Saturday, April 21, 2001
UK college of pharmacy would expand
The Associated Press
LEXINGTON University of Kentucky College of Pharmacy officials proposed Friday to expand programs and enrollment to help ease a growing shortage of pharmacists across the country.
The plan establishes a statewide clinical education and training network for third- and fourth-year students, including satellite sites around the state, UK College of Pharmacy Dean Kenneth Roberts said.
The proposal also has a goal of increasing enrollment in the college by as much as 50 percent.
As the only college of pharmacy in the state of Kentucky, we have a responsibility and duty to serve the entire state, Mr. Roberts said during the dedication of a new 6,000-square-foot student lab.
We would intensify our recruitment efforts throughout the state of Kentucky. Hopefully, those young men and women from the different regions of the state would go back to those areas and make a difference in the lives of the people in those communities.
Under the proposal, students enrolled in the pharmacy program which has been ranked in the top five nationally the past several years would be selected in their third year of study to begin training at the satellite sites. Students now spend their fourth year doing a series of clinical rotations in an on- and off-campus internship program.
The satellite sites would be at the Pikeville College School of Osteopathic Medicine in Pikeville; the UK Center for Rural Health in Hazard; St. Claire Medical Center in Morehead; the Trover Foundation Clinic in Hopkinsville; and at the University of Louisville Hospital.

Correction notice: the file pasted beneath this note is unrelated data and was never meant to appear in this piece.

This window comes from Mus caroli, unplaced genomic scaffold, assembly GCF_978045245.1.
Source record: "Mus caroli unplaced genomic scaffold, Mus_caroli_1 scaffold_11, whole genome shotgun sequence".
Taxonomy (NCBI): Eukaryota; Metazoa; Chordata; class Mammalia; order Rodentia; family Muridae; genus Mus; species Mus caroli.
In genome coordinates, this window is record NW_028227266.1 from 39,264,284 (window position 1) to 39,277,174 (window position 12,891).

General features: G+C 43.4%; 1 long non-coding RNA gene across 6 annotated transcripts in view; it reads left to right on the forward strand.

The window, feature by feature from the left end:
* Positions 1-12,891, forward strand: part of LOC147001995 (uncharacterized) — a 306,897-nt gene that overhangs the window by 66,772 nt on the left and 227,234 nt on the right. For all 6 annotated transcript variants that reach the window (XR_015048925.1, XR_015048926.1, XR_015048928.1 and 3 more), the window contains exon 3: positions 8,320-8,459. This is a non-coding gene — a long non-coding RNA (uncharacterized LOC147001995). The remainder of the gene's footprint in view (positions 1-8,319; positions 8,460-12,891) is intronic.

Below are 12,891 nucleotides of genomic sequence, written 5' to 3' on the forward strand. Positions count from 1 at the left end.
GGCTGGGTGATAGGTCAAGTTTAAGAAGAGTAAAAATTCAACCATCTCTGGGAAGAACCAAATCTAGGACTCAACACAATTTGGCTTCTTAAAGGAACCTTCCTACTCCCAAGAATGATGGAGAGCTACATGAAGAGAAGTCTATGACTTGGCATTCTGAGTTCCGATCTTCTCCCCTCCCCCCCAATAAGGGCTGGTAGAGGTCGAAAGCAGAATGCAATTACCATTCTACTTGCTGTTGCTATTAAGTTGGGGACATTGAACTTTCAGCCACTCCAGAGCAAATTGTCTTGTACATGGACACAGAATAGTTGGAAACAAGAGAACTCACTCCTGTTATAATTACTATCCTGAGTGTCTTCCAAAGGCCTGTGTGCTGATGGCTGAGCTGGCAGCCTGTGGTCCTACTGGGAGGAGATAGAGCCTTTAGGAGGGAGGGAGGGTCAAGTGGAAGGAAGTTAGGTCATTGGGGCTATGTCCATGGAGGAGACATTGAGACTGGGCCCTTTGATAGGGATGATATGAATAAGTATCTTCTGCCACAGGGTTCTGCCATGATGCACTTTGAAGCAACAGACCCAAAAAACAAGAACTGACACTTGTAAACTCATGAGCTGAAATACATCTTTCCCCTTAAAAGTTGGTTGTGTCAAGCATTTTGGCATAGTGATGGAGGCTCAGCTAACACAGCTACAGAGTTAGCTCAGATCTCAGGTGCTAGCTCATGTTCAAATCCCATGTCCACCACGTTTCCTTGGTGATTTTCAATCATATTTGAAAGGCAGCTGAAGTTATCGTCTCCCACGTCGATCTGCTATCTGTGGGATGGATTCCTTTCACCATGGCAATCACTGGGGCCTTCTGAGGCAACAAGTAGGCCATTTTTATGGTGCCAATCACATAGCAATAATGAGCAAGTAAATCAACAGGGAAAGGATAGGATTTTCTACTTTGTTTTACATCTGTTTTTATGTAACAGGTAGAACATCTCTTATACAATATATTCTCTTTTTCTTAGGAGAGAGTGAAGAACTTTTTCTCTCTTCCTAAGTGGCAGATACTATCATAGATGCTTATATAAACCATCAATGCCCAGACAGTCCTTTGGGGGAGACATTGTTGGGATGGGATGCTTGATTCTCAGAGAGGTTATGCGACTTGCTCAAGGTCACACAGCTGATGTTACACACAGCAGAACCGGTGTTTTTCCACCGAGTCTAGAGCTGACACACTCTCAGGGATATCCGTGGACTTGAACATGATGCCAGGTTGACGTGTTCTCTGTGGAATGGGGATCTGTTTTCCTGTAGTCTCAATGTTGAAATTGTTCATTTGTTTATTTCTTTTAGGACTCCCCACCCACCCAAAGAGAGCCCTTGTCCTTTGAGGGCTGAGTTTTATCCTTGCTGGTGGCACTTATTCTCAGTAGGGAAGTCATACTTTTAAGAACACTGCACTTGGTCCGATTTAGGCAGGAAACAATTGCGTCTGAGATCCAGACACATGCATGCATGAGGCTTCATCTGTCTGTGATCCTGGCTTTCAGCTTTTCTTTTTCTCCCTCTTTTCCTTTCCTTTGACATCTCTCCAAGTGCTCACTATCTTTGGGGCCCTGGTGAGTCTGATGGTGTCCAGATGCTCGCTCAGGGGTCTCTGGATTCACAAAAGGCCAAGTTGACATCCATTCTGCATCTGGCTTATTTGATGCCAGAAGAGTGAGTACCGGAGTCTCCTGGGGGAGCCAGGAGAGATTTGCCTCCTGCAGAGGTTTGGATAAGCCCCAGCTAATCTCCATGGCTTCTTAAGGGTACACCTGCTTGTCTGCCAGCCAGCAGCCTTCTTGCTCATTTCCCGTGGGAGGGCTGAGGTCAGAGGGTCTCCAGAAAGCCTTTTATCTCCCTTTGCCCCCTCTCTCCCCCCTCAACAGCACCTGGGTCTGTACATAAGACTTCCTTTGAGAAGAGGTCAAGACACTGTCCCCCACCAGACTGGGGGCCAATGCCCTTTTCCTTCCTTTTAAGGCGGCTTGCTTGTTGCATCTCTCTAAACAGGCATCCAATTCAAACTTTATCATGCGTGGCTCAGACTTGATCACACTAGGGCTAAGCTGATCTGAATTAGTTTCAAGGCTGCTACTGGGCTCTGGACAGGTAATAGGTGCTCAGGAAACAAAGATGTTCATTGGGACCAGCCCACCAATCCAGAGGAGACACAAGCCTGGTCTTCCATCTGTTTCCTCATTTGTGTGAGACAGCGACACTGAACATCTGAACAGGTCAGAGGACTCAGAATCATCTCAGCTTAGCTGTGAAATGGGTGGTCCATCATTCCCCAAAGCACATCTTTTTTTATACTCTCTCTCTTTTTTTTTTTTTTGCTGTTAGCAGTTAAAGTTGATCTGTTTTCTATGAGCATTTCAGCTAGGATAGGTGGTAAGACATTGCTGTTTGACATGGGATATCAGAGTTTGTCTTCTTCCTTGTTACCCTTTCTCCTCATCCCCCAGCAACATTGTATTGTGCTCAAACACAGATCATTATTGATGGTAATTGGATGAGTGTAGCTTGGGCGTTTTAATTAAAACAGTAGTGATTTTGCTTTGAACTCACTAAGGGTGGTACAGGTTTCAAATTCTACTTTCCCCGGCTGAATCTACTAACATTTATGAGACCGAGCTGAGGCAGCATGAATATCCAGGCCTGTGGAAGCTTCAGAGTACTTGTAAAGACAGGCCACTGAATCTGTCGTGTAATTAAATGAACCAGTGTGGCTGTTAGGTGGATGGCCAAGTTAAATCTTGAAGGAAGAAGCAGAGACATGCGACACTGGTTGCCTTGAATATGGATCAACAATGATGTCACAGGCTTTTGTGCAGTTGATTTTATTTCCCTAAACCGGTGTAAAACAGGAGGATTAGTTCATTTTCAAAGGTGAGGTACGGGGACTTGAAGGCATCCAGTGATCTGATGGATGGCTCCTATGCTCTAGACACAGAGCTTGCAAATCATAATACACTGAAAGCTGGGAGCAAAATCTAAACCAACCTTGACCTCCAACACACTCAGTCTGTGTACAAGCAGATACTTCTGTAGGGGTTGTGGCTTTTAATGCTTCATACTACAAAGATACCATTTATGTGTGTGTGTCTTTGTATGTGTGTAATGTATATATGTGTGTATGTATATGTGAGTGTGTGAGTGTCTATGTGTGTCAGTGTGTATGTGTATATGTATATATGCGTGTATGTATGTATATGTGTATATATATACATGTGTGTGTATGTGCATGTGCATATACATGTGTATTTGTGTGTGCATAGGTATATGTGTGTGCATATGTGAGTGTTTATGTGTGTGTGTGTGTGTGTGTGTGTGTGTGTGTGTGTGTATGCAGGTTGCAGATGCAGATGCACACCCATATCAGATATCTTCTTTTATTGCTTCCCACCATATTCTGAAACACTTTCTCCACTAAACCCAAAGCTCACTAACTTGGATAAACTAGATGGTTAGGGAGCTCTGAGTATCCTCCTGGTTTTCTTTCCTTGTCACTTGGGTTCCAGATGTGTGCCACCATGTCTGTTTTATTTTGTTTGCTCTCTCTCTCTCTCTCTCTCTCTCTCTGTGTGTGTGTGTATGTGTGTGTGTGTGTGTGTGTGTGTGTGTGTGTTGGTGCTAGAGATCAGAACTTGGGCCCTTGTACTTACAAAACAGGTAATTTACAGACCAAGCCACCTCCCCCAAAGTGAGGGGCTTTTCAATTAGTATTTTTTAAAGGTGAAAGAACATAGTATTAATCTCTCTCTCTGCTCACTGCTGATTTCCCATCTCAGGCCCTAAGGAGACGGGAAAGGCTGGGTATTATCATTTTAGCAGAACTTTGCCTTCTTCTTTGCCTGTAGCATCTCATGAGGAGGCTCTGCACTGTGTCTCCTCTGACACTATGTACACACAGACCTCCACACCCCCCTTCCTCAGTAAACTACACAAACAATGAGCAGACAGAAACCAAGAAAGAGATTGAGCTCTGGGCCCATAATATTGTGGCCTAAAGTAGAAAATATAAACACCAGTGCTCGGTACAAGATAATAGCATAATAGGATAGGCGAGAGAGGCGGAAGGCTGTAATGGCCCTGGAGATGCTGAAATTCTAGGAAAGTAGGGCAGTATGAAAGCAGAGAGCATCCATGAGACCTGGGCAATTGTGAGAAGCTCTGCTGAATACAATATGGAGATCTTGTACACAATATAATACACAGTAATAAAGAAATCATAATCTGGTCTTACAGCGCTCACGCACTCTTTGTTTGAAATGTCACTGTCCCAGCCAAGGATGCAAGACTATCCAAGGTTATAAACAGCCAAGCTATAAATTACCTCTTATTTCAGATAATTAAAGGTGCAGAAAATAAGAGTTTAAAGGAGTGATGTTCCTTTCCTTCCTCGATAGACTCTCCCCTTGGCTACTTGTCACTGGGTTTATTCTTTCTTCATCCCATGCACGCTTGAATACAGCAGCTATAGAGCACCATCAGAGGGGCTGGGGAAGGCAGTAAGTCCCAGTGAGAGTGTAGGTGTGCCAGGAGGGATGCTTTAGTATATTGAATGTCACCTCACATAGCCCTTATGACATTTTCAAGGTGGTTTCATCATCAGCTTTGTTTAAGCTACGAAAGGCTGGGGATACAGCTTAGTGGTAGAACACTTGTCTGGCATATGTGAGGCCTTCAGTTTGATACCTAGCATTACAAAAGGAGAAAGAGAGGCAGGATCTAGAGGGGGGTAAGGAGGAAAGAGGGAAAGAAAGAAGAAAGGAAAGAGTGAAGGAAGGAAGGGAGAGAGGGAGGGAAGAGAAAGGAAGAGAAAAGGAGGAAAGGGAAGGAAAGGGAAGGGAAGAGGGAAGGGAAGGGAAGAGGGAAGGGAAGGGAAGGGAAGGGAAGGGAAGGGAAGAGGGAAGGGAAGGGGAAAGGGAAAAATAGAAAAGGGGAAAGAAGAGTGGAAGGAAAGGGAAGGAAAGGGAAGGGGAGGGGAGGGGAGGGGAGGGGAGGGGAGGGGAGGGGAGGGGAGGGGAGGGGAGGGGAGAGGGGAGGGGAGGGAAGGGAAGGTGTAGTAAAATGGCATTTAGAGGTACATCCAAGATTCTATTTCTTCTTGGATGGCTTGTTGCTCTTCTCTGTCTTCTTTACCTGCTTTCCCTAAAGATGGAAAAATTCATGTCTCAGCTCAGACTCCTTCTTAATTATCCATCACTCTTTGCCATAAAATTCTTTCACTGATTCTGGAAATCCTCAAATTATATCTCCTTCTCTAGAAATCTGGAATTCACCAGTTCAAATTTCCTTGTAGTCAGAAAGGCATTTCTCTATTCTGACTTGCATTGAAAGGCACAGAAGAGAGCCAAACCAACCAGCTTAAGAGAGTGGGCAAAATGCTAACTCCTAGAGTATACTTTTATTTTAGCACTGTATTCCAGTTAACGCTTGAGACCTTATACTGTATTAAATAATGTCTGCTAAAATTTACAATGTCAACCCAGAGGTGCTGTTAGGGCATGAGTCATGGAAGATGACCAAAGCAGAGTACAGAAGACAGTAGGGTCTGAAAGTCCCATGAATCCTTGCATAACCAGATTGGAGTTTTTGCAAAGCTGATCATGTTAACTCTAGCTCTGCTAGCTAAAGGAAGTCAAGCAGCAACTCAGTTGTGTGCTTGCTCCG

The new proposal would cost an additional $2.5 to $3 million annually. Mr. Roberts said he hoped much of that money would come from the state legislature during the 2002 session.
Mr. Roberts also announced plans to expand the college's facilities from 85,000 square feet to up to 250,000 square feet construction that would cost a projected $40 to $50 million. He said the College of Pharmacy is the UK Chandler Medical Center's top priority and the university's No. 2 priority for capital expansion funding for new construction.
There's no question that we will not be able to implement this expansion with our present resources, Mr. Roberts said. But we thought we needed to advise the people of this state that we are aware that there is a shortage of pharmacists and that we are eager to do something about that.
Nationwide, the number of pharmacy graduates has declined for the past several years while the need for pharmacists has continued to increase dramatically. UK graduates between 80 and 90 students annually but would increase that number to between 125 and 140 under the expansion plan.
According to the American Pharmaceutical Association, the number of unfilled full- and part-time pharmacist positions in community practices nationally jumped from about 2,700 in 1998 to more than 7,000 in 2000.
The use of prescription drugs has skyrocketed.
In 1992, for the first time in our country's history, the number of prescriptions dispensed on an outpatient basis exceeded 2 billion, Mr. Roberts said. Within eight years, that number jumped to over 3 billion. And it is projected that the number will exceed 4 billion by 2005.
So from 1992 to the present, we've nearly doubled the volume of prescriptions in this country but have not even come close to doubling the infrastructure and personnel needed to deliver and distribute these prescriptions.
Second-year pharmacy student Amanda Begley, 25, of Beattyville, said she would consider going back home to work after graduation.
It's good to know that I'm in a field with such high demand, and that I could get a job just about anywhere, Ms. Begley said. But it's hard to find people willing to go out to the small towns and rural areas and fill those needs.
As the university moves toward its goal of becoming a Top 20 public institution, Mr. Roberts said it couldn't afford to slow the progress one of its high-profile programs.
I am concerned that if we don't get our new building that we won't be able to expand enrollment, he said.
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